Raising the Age of Criminal Responsibility to 14 years old
On November 14th 2022 Brougham Place Uniting Church’s Social Justice and Action Group (SJAG) discussed the need to raise the age of criminal responsibility in South Australia to 14 years old.
This discussion followed the release of the Training Centre Visitor’s Report for 2021 – 22 on November 3rd 2022 which was reported in the Sunday Mail on November 6th 2022.
Shona Reid as the Visitor highlighted the fact that “52 children aged 11 – 13 were detained in the Youth Detention Centre in the past year (representing 17.8% of the children admitted to the Training Centre)”.
It was noted that this figure had increased by 9 which was a 20.9%rise from the previous reporting period.
The recidivism of these children was listed in the Sunday Mail as “Those Children returned to custody and average of 3.4 times – “a significant increase” from the previous year’s average of 2.3 times, Ms Reid said.”
What we know is that the more we lock people up and the longer that they stay there, the more likely they are to return to detention.
In South Australia, the Attorney General, Hon Kyam Maher MLC is considering the potential of raising the age of criminal responsibility to 14 years old. In fact all Attorneys General across the country are being asked to look at their legislation regarding the age of criminal responsibility.
Amnesty International in Australia has campaigned over the past 5 years to Raise the Age. They have highlighted that Australia has been criticised by the United Nations for its practices of locking up 10 year olds.
The age of criminal responsibility is the age in which a child is considered by law to have understood that their actions were wrong and can face criminal charges. All Australian states and territories have this age set at only 10 years old. This means that across Australia, police have the power to arrest, strip-search and imprison children who are only 10 – that’s typically a child in year 3 or 4 at primary school.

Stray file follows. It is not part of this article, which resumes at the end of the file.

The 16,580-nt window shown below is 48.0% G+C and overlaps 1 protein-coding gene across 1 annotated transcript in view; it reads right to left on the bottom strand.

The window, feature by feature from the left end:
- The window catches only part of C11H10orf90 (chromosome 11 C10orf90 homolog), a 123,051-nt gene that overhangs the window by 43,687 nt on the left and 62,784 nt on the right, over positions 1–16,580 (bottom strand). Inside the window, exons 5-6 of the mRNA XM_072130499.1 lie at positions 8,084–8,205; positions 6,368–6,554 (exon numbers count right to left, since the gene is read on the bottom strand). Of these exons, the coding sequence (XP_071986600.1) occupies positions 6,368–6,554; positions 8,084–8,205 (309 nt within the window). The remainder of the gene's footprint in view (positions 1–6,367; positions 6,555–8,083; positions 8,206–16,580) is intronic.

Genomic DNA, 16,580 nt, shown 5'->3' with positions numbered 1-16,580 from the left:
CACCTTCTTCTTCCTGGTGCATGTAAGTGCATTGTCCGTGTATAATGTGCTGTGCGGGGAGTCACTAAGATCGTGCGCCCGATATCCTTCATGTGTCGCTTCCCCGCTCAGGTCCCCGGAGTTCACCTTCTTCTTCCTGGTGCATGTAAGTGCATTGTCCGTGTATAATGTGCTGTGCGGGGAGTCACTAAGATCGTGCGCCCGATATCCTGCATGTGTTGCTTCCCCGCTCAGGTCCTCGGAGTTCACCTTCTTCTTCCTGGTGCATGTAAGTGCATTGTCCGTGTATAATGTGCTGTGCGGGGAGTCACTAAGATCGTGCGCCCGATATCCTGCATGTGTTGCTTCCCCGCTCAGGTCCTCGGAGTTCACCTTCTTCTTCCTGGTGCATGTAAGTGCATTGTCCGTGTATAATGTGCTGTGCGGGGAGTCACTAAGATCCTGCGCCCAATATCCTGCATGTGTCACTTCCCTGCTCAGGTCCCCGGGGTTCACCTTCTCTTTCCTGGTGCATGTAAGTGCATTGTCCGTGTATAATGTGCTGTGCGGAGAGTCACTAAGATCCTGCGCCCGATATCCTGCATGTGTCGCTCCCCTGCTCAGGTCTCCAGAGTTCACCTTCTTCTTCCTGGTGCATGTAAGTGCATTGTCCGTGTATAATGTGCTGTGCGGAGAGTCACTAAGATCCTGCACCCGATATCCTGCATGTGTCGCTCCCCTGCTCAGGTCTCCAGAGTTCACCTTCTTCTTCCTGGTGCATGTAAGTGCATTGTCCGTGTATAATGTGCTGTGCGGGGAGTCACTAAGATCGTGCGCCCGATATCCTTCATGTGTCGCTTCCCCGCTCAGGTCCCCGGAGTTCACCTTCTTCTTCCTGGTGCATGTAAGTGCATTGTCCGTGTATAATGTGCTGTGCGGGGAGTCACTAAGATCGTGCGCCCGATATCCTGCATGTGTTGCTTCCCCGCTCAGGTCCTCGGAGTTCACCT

Australia has one of the lowest ages of criminal responsibility in the world – the global average is 14 years old. We have been repeatedly criticised by the United Nations, most recently by the Committee on the Elimination of Racial Discrimination, for failing to reform the current minimum age.
In 2021 on the 30th year of the release of the Royal Commission into Aboriginal Deaths in Custody, the following statement was made by the Uniting Aboriginal and Islander Christian Congress (UAICC) at the national level by Pastor Mark Kickett who at that time was the Interim UAICC National Chairperson.
Thirty years ago, the Royal Commission into Aboriginal Deaths in Custody provided a blueprint for preventing deaths in custody and reducing the incarceration rate of First Peoples. It’s now a generation later and governments at all levels have failed to act,
At that time, the then President of the Uniting Church in Australia Dr Deidre Palmer supported Pastor Kickett’s statement by adding
Raising the age of criminal responsibility nationally is one action that Australian governments can take right now that will have an immediate – and generational – impact to reduce the over-incarceration and give Aboriginal and Torres Strait Islander children a brighter future,
The imperative for this and the impact upon Aboriginal children is laid out in the Amnesty International campaign as follows: –
Indigenous children are the most vulnerable and disadvantaged in the criminal justice system, they are disproportionately impacted and make up the vast majority of imprisoned children.
Indigenous children are locked up at 17 times the rate of non-Indigenous children, despite making up just 6% of the Australian population aged 10-17. Of all children under 14 imprisoned between 2017-2021, 65% were Indigenous and 68% hadn’t even been convicted of any crime.
More details of the Amnesty information can be seen on their website.
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